The Pixies wasted zero time diving in full force into the evening, opening with “Gouge Away” and onto “Bone Machine.” One of The Pixies’ favorite songs to perform, the murky abstract reincarnation song, “Caribou,” did not disappoint either, with its sultry groove curling down off the stage and into the general populous of ticketholders. The Pixies’ hit, “Monkey Gone to Heaven,” evolved with the crowd into an unlikely singalong of fans. In fact, instead of the traditional jumping, crowd surfing, or opening a pit in the general admission space, those in attendance leaned in and hung onto every note throughout a 90-minute set as if no one wanted to miss one singular inflection in the voice of Black Francis or Paz Lenchantin.
New music from The Pixies’ recently released album, Doggerel, was peppered into the evening, showcasing songs like “Dregs of Wine” and “Haunted House.” The biggest standout of which for me was “Who’s More Sorry Now?”. But all with the same lyrical foundation you would expect from Francis, with a strong lean-in to the chops of Lenchantin’s epic bass work and her superb vocal abilities.
Francis eviscerated his acoustic guitar on one of my favorite Pixies tracks, “Vamos.” Still, the fans were led back to favorites like “Here Comes Your Man” and “Where is My Mind” (Which this humble narrator still cannot hear without seeing in my head Ed Norton and Helena Bonham Carter holding hands while staring at the financial collapse of downtown Wilmington, DE.).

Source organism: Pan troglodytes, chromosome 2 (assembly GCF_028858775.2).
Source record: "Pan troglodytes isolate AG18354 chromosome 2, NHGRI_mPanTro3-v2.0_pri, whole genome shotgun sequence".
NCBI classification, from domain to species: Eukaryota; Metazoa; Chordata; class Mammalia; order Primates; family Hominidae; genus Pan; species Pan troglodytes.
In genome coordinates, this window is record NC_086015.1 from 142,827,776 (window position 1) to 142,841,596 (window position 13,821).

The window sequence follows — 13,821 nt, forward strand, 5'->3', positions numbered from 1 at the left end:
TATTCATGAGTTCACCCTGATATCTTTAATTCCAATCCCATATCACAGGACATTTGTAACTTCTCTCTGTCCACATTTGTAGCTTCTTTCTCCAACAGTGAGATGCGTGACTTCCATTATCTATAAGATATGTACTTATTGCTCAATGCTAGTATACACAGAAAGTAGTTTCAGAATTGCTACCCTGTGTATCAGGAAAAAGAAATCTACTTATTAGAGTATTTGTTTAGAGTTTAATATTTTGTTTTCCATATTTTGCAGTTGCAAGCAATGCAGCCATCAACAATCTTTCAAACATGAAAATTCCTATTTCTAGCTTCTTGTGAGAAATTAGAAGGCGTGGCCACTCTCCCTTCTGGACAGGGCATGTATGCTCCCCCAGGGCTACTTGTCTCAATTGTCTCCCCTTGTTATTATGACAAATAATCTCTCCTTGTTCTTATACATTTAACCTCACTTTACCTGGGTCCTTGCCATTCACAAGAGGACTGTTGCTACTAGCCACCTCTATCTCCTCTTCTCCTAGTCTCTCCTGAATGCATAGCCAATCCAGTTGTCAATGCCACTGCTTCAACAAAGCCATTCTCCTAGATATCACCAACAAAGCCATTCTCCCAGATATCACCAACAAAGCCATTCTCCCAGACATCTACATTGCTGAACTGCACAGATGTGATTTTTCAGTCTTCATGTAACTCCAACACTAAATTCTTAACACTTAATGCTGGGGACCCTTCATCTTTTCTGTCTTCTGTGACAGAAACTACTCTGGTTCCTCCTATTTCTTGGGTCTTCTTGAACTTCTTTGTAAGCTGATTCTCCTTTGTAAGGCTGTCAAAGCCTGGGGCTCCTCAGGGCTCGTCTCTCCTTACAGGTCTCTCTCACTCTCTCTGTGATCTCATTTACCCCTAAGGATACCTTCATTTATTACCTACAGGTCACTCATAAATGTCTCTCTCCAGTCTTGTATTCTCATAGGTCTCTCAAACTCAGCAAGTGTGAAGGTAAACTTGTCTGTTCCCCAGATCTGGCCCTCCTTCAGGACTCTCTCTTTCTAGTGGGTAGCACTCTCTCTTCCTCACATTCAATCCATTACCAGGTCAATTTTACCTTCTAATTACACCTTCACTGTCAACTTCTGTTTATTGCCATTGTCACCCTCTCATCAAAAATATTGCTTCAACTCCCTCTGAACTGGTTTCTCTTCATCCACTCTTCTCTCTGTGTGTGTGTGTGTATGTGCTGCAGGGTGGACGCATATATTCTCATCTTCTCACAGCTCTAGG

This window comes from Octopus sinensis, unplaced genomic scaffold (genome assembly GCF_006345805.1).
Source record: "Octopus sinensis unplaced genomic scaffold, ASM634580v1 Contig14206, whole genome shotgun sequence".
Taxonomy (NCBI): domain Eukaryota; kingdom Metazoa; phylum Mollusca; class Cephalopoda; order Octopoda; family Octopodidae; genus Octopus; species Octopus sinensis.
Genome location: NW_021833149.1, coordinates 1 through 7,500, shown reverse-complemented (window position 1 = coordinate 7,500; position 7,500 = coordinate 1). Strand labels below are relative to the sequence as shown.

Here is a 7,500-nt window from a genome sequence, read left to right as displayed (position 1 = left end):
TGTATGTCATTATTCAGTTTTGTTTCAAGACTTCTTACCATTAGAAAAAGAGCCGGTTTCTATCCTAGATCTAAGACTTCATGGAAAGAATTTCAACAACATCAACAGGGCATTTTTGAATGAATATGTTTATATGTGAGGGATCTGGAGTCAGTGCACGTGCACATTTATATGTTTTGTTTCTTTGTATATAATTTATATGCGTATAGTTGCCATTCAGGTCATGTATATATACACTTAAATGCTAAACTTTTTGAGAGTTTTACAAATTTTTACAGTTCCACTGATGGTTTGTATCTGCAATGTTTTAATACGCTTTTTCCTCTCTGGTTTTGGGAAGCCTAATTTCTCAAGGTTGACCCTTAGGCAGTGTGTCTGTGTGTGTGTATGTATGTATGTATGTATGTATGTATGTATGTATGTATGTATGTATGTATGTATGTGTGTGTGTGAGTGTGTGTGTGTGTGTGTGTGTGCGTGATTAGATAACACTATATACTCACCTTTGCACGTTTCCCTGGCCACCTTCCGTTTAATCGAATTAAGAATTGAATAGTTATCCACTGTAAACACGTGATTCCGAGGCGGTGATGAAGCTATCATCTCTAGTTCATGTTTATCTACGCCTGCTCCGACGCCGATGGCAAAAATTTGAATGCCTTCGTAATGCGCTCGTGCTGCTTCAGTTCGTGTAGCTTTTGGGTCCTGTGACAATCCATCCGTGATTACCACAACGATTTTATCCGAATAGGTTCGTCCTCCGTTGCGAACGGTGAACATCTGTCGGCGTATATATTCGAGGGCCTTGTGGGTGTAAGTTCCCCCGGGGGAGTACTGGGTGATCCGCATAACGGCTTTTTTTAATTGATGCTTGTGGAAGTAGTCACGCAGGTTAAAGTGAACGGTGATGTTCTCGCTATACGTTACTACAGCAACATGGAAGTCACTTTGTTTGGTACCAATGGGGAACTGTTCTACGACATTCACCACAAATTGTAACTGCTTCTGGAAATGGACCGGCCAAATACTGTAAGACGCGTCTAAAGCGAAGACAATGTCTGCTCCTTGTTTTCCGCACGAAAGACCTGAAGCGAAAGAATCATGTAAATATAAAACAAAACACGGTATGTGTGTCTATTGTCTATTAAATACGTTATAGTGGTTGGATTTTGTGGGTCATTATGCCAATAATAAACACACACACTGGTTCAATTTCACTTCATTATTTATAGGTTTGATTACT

The Pixies wrapped up their grandiloquent thirty-song set the same way they do many a night, with the hit, “Winterlong.” They took to the edge of the stage, hand-in-hand, and gave a gracious bow to the audience. With that, the house lights came on, and like a fever dream in Doc Martens, the night came to an ear-ringing and satisfying end.
Driving home, I waxed on about some strong takeaways. Having never seen Kim Deal in concert, I was hesitant at first to accept Lenchantin into my heart, but as pointed out by former guitarist of 90’s local band, Bystander, Allan Viviano, “Lenchantin not only brings that driving bass of A Perfect Circle to The Pixies, and you can’t touch Deal as a songwriter, but Lenchantin seemingly has a better voice, on top of it.” I would have to concur.
Would I have liked to have heard “Debaser?” Sure. However, simultaneously, not one more song was necessary for that performance. It was a perfectly blended celebration of The Pixies. And I now know the cold hard truth – You cannot call yourself a fan of this band without seeing them give you every second of every song on all eight cylinders, at least once. It is the biggest piece of the puzzle in “getting them.”
Now, I can begin to understand The Pixies.
The Pixies will be at The Stone Pony Summer Stage in Asbury Park, NJ, on August 20th and The Rooftop at Pier 17 in New York, NY, on August 21st & 22nd.